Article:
Everything about tennis is easier to describe than the actual progress of a point. You can write about the circumstances surrounding the courts, whether that means ditches “heaving with what looked like conventions of copperheads” in Illinois or “a whole inland sea of sunglasses and hats” at the U.S. Open. You can write about the way that gut strings become “pasta” when wet. You can note “the ropy arteries” of players’ forearms. You can scrutinize their habits, their temperaments (“spring-loaded on a tantrum”), and their outfits (Sampras, with “powder-blue shorts swimming down around his knees, looks a little like a kid wearing his father’s clothes”). You can run these things together and animate them so that Richard Krajicek “wears a tiny white billed hat in the sun and rushes the net like it owes him money and in general plays like a rabid crane.” You can do all this but at some point there will be a crosscourt forehand to level things up at four apiece. Norman Mailer’s blow-by-blow account of the Ali–Foreman encounter in Zaire is not just like watching the fight, it’s like living through it. A prose description of a tennis point is like reading about it.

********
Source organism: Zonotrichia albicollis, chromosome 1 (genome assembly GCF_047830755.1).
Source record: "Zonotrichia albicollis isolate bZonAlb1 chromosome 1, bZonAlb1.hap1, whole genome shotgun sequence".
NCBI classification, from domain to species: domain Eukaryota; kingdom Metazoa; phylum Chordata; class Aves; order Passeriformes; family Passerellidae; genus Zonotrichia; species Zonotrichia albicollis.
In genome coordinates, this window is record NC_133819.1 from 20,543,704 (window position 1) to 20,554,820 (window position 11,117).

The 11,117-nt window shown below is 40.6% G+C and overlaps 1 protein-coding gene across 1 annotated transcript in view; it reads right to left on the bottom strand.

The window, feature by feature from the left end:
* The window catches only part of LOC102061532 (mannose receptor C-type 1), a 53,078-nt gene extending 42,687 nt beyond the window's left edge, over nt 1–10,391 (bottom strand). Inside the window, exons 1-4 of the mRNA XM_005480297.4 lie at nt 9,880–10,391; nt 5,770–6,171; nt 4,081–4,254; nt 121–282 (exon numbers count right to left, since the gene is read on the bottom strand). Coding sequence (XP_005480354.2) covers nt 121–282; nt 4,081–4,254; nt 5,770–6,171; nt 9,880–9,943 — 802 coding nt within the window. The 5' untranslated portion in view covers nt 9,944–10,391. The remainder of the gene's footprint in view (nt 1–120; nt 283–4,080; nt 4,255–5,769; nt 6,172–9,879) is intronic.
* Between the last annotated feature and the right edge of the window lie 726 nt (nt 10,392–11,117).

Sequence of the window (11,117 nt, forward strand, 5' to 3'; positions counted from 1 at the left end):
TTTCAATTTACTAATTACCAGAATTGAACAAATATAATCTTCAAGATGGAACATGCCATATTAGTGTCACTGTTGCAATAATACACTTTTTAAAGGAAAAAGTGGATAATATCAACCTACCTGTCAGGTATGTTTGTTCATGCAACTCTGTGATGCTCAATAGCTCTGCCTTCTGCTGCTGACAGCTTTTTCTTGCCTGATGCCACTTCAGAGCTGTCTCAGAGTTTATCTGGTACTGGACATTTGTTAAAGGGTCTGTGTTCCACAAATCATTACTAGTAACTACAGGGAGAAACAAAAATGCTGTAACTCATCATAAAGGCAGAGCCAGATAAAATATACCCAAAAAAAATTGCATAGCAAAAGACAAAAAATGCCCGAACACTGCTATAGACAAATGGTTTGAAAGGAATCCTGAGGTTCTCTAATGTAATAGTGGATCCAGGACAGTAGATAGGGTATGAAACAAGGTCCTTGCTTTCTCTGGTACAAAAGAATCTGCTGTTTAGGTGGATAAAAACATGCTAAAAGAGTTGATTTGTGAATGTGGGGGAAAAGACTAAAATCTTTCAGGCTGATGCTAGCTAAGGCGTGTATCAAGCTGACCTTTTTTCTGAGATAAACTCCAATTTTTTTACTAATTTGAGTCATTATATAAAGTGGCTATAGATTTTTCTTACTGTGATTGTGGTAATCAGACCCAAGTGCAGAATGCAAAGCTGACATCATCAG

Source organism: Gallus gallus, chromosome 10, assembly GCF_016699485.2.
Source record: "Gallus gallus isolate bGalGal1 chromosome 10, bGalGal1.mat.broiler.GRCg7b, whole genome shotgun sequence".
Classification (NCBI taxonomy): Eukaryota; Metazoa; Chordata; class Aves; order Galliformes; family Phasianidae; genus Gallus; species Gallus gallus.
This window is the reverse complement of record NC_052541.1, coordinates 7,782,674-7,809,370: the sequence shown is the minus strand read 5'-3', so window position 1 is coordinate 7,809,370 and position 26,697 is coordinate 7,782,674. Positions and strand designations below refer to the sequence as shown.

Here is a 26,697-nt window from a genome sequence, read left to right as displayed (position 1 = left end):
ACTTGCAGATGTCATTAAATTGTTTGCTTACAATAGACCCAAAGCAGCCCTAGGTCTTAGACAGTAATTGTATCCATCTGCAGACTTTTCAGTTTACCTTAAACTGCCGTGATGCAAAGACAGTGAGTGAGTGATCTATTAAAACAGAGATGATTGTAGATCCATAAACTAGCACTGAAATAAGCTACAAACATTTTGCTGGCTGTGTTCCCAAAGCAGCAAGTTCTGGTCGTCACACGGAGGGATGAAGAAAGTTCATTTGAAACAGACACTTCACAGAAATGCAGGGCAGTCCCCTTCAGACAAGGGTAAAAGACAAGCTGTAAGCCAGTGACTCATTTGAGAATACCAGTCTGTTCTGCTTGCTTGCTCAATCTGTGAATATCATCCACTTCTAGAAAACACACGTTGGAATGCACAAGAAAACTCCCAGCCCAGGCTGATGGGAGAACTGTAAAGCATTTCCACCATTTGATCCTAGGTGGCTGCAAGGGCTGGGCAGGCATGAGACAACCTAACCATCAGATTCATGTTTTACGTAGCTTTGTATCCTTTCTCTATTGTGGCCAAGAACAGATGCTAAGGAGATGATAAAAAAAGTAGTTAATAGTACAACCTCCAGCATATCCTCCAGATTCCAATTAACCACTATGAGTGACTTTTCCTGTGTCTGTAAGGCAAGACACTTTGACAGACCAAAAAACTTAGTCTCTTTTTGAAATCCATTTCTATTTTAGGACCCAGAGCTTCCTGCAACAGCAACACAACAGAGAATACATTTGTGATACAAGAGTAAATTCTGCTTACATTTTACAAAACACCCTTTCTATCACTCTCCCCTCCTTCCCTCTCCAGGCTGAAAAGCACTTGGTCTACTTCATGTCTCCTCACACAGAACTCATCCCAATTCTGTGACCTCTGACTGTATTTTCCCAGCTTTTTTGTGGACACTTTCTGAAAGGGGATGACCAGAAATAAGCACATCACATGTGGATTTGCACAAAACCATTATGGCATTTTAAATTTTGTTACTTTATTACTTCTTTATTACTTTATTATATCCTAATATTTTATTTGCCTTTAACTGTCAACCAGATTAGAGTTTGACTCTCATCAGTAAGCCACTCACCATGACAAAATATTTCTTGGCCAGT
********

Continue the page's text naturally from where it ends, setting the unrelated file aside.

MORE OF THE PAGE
Wallace is acutely conscious of this, of the way that great athletes operate in a zone beyond words. This was best expressed by the poet William Scammell’s uncertainty, as he watched Björn Borg, about what was going on in that blond head,

whether chess against a breaking wave

or just a corny Abba tune.